Have you seen what’s going on with George Soros? I quote from today’s Washington Times: “A petition asking the White House to declare liberal mega-donor George Soros a domestic terrorist has garnered over 100,000 signatures, or more than enough to necessitate a response from the Trump administration……[The petition states that] George Soros has willfully and on an ongoing basis attempted to destabilize and otherwise commit acts of sedition against the United States and its citizens.’ through allegedly creating and funding organizations exclusively devoted to facilitating “the collapse of the systems and Constitutional government of the United States.”
Now, nothing could be more ridiculous than this. But in fact (and I know this from some people that I know, who are otherwise fairly smart) many right wing Americans are convinced that George Soros is evil incarnate, and that declaring him a terrorist would be most appropriate. Unbelievable.
George Soros, a Hungarian-American Jewish investor, is one of the world’s wealthiest men. Born in Budapest and a young teenager when the Germans invaded Hungary, he was hidden with false papers in the home of a non-Jewish friend of his fathers, who (for whatever reason) provided assistance to the German regime. Young George accompanied him on some missions where his false father was apparently identifying Jews for the Nazis. Based on this history, which saved Soros’ life, right wingers have decided not only that Soros was a self-hating Jew (whatever that really is supposed to mean), and that he was a willing Nazi sympathizer and supporter. Some websites have even concluded that Soros was a German SS officer during World War II (putting aside the fact that the war ended when he was 15). Have I said this before? Unbelievable.
After the war, Soros went to London to study philosophy at the London School of Economics, and then (realizing that teaching philosophy after World War II was not going to result in his earning a good income) went into finance, finding himself quite adept at anticipating changes in equity, loan and currency markets. He became very wealthy. (Much of his wealth came from his anticipation of the collapse of the British pound and certain other currencies, and his shorting these currencies; his critics have claimed that he engineered the collapse of the currencies himself – something that is pretty difficult for one person to have done.)
He kept up his interest in and study of philosophy and its practical application, especially to social structure and political organization. Having the resources at his command, and seeing where governments were failing their citizenry, he decided to set up a number of Open Society Foundations, supported by his own foundation, but by and large up to local leadership and direction. His first efforts were in the Soviet Union and the countries freed from the Soviet grip during the 1980s and 1990s. In all, it’s been estimated that he has donated $12 billion of his own money to these efforts.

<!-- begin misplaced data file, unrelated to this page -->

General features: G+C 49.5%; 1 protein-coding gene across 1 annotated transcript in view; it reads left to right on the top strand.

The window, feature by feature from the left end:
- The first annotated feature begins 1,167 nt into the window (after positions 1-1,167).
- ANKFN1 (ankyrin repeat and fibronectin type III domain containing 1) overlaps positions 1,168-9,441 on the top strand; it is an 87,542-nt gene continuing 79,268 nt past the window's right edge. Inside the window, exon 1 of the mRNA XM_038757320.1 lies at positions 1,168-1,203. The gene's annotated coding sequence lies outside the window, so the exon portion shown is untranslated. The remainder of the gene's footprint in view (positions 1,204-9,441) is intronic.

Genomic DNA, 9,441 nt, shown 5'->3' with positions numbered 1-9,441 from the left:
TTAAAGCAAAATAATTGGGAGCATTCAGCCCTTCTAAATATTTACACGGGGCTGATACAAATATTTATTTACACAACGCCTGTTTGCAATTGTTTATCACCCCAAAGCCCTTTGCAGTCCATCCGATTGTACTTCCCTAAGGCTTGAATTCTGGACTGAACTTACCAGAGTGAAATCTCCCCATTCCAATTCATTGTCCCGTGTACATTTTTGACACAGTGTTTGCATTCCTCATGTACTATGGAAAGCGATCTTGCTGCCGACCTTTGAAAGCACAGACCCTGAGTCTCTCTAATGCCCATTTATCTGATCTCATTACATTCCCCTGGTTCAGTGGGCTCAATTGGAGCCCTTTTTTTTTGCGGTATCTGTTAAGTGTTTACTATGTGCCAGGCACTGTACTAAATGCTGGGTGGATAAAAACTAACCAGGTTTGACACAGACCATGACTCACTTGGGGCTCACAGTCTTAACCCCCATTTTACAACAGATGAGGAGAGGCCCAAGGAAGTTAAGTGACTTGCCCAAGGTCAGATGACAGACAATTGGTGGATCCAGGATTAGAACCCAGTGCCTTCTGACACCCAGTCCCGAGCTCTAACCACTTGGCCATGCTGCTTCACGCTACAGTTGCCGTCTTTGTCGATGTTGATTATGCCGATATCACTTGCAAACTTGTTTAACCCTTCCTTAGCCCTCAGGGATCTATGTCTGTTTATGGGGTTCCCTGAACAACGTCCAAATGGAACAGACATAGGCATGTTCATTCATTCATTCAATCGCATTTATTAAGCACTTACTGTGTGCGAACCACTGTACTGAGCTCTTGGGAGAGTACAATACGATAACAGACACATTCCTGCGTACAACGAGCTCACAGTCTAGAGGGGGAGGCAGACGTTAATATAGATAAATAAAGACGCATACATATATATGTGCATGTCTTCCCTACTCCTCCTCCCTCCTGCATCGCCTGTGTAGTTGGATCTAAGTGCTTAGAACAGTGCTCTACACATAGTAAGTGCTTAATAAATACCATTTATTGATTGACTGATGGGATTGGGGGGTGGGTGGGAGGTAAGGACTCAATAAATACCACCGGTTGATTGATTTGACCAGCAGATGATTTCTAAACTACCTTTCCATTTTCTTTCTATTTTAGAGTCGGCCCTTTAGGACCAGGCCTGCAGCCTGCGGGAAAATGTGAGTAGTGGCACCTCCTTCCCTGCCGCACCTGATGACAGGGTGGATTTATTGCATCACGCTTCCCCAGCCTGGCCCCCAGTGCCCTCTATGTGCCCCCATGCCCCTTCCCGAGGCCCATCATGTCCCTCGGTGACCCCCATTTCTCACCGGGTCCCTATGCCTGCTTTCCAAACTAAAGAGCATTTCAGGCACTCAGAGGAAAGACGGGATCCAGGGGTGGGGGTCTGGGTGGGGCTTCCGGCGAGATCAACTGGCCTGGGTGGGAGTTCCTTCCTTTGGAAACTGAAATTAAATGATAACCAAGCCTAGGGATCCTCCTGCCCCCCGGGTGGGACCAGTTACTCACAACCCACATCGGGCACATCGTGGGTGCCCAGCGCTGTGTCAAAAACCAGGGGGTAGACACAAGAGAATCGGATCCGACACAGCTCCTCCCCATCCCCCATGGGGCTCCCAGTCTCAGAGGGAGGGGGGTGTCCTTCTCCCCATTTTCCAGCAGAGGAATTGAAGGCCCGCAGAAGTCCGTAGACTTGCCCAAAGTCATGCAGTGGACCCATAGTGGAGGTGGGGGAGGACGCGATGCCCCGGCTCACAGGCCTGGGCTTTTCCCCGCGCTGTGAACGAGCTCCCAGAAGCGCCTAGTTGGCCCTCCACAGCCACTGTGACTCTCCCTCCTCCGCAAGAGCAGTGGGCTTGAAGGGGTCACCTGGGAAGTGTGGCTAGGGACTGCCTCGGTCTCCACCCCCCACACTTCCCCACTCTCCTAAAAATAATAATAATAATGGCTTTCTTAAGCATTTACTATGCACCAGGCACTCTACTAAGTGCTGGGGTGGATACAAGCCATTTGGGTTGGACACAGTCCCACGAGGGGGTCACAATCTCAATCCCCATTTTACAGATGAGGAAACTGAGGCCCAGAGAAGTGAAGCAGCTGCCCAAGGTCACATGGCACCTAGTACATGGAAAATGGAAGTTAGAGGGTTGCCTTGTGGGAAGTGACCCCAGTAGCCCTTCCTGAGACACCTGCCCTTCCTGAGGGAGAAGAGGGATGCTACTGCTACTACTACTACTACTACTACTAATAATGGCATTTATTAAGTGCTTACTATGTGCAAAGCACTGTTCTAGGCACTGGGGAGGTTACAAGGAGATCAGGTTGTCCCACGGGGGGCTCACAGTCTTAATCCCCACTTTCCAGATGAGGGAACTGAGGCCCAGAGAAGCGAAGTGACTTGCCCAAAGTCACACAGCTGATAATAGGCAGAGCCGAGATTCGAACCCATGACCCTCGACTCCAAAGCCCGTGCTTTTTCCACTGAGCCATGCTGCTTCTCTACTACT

Why have the right wing crazies (my term) targeted Soros? Jealousy of his wealth? Failure to understand his thinking? Antisemitism? Suspicion of motives (which can be influenced by Antisemitism)? Follow the leader? I am not sure.
I wanted to learn more about Soros, so I picked up his 2006 book, The Age of Fallibility: Consequences of the War on Terror, to see if I could learn a little more as to why he has been personified by so many as the enemy.
Soros was a very vocal critic of George W. Bush’s invasion of Iraq (his reasons are those that now seem obvious – the entire Middle East would be destabilized, and Iran would be the winner). He put a lot of money and effort in ensuring that Bush would not be elected to a second term. He was obviously not successful, but he earned a lot of Republican enemies in the process. By the way, his main efforts to stop a second term for W were in voter registration drives – obviously a very un-American activity, to be certain.
The Age of Fallibility is a short, and unusual, book. It is not Soros’ first, and he cites his others throughout, as his world view seems to have been very consistent over the past 50 years (he even quotes at length from a piece he wrote in 1961). The first part of the book is about Soros’ philosophical stance, much of it based on his studies at LSE, and in particular on the teachings of Karl Popper and his book The Open Society and its Enemies. From Popper, Soros got the name for his various foundations.
Much of the first part of the book relates to concepts such as reality and truth. It’s important to search for truth, but it is impossible to identify truth (as I understand Soros) because so much of what one sees as reality is influenced by oneself. So, when one observes something, he is observing the object as he observes it, thus becoming a part of what he is observing and distorting the apparent reality as he does so. Can you follow that? Was I at all clear? It helps explain, for example, why two people with different basic world views can look at the same item, or the same occurrence, and reach very different conclusions as to what they are seeing. An important concept when thinking about today’s political realities.